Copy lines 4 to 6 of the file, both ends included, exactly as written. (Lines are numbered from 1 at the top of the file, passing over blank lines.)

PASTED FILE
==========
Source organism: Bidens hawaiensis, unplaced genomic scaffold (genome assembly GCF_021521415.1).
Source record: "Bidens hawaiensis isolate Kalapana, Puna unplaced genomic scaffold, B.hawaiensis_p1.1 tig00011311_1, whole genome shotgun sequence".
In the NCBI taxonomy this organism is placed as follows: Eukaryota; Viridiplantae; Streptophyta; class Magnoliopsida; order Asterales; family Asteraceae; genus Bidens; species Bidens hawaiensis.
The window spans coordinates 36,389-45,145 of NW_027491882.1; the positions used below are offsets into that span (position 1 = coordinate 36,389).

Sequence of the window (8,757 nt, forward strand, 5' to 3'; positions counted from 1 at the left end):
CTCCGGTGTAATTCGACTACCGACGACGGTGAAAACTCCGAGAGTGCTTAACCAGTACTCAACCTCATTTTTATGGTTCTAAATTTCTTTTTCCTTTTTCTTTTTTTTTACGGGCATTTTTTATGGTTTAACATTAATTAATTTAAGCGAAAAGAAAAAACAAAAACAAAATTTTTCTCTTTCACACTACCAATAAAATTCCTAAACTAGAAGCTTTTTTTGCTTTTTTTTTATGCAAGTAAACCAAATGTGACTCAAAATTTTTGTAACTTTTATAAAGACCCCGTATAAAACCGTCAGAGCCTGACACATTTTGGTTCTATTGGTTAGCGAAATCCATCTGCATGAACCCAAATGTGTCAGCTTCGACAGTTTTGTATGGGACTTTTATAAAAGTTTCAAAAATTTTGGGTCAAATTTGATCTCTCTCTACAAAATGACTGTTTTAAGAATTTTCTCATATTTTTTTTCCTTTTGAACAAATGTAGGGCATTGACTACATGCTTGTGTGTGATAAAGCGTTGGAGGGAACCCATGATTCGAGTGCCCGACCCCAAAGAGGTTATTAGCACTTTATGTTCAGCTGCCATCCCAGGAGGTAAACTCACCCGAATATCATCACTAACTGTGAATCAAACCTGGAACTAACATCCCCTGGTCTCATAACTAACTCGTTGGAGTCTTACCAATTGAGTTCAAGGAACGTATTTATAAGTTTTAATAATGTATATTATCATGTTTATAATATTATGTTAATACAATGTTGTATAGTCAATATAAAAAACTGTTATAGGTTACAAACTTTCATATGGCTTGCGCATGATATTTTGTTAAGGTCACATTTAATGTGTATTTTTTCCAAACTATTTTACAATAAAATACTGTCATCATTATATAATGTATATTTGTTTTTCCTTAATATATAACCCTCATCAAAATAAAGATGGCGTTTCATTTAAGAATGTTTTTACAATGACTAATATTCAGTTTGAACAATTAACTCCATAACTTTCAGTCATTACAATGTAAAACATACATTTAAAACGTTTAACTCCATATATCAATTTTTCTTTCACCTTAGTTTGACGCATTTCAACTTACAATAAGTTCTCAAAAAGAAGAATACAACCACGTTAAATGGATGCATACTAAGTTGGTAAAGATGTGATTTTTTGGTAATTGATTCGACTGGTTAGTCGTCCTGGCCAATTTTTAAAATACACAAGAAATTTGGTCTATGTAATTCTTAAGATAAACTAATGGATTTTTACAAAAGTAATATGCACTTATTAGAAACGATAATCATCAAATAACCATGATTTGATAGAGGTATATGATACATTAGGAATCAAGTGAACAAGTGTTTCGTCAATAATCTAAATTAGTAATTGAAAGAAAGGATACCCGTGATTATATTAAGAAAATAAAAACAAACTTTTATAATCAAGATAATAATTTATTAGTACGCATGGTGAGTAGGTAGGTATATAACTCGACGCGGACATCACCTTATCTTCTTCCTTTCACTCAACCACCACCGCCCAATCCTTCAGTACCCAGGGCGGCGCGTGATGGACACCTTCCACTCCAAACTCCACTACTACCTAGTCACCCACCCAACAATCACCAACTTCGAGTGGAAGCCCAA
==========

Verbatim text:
The window spans coordinates 36,389-45,145 of NW_027491882.1; the positions used below are offsets into that span (position 1 = coordinate 36,389).

Sequence of the window (8,757 nt, forward strand, 5' to 3'; positions counted from 1 at the left end):
CTCCGGTGTAATTCGACTACCGACGACGGTGAAAACTCCGAGAGTGCTTAACCAGTACTCAACCTCATTTTTATGGTTCTAAATTTCTTTTTCCTTTTTCTTTTTTTTTACGGGCATTTTTTATGGTTTAACATTAATTAATTTAAGCGAAAAGAAAAAACAAAAACAAAATTTTTCTCTTTCACACTACCAATAAAATTCCTAAACTAGAAGCTTTTTTTGCTTTTTTTTTATGCAAGTAAACCAAATGTGACTCAAAATTTTTGTAACTTTTATAAAGACCCCGTATAAAACCGTCAGAGCCTGACACATTTTGGTTCTATTGGTTAGCGAAATCCATCTGCATGAACCCAAATGTGTCAGCTTCGACAGTTTTGTATGGGACTTTTATAAAAGTTTCAAAAATTTTGGGTCAAATTTGATCTCTCTCTACAAAATGACTGTTTTAAGAATTTTCTCATATTTTTTTTCCTTTTGAACAAATGTAGGGCATTGACTACATGCTTGTGTGTGATAAAGCGTTGGAGGGAACCCATGATTCGAGTGCCCGACCCCAAAGAGGTTATTAGCACTTTATGTTCAGCTGCCATCCCAGGAGGTAAACTCACCCGAATATCATCACTAACTGTGAATCAAACCTGGAACTAACATCCCCTGGTCTCATAACTAACTCGTTGGAGTCTTACCAATTGAGTTCAAGGAACGTATTTATAAGTTTTAATAATGTATATTATCATGTTTATAATATTATGTTAATACAATGTTGTATAGTCAATATAAAAAACTGTTATAGGTTACAAACTTTCATATGGCTTGCGCATGATATTTTGTTAAGGTCACATTTAATGTGTATTTTTTCCAAACTATTTTACAATAAAATACTGTCATCATTATATAATGTATATTTGTTTTTCCTTAATATATAACCCTCATCAAAATAAAGATGGCGTTTCATTTAAGAATGTTTTTACAATGACTAATATTCAGTTTGAACAATTAACTCCATAACTTTCAGTCATTACAATGTAAAACATACATTTAAAACGTTTAACTCCATATATCAATTTTTCTTTCACCTTAGTTTGACGCATTTCAACTTACAATAAGTTCTCAAAAAGAAGAATACAACCACGTTAAATGGATGCATACTAAGTTGGTAAAGATGTGATTTTTTGGTAATTGATTCGACTGGTTAGTCGTCCTGGCCAATTTTTAAAATACACAAGAAATTTGGTCTATGTAATTCTTAAGATAAACTAATGGATTTTTACAAAAGTAATATGCACTTATTAGAAACGATAATCATCAAATAACCATGATTTGATAGAGGTATATGATACATTAGGAATCAAGTGAACAAGTGTTTCGTCAATAATCTAAATTAGTAATTGAAAGAAAGGATACCCGTGATTATATTAAGAAAATAAAAACAAACTTTTATAATCAAGATAATAATTTATTAGTACGCATGGTGAGTAGGTAGGTATATAACTCGACGCGGACATCACCTTATCTTCTTCCTTTCACTCAACCACCACCGCCCAATCCTTCAGTACCCAGGGCGGCGCGTGATGGACACCTTCCACTCCAAACTCCACTACTACCTAGTCACCCACCCAACAATCACCAACTTCGAGTGGAAGCCCAA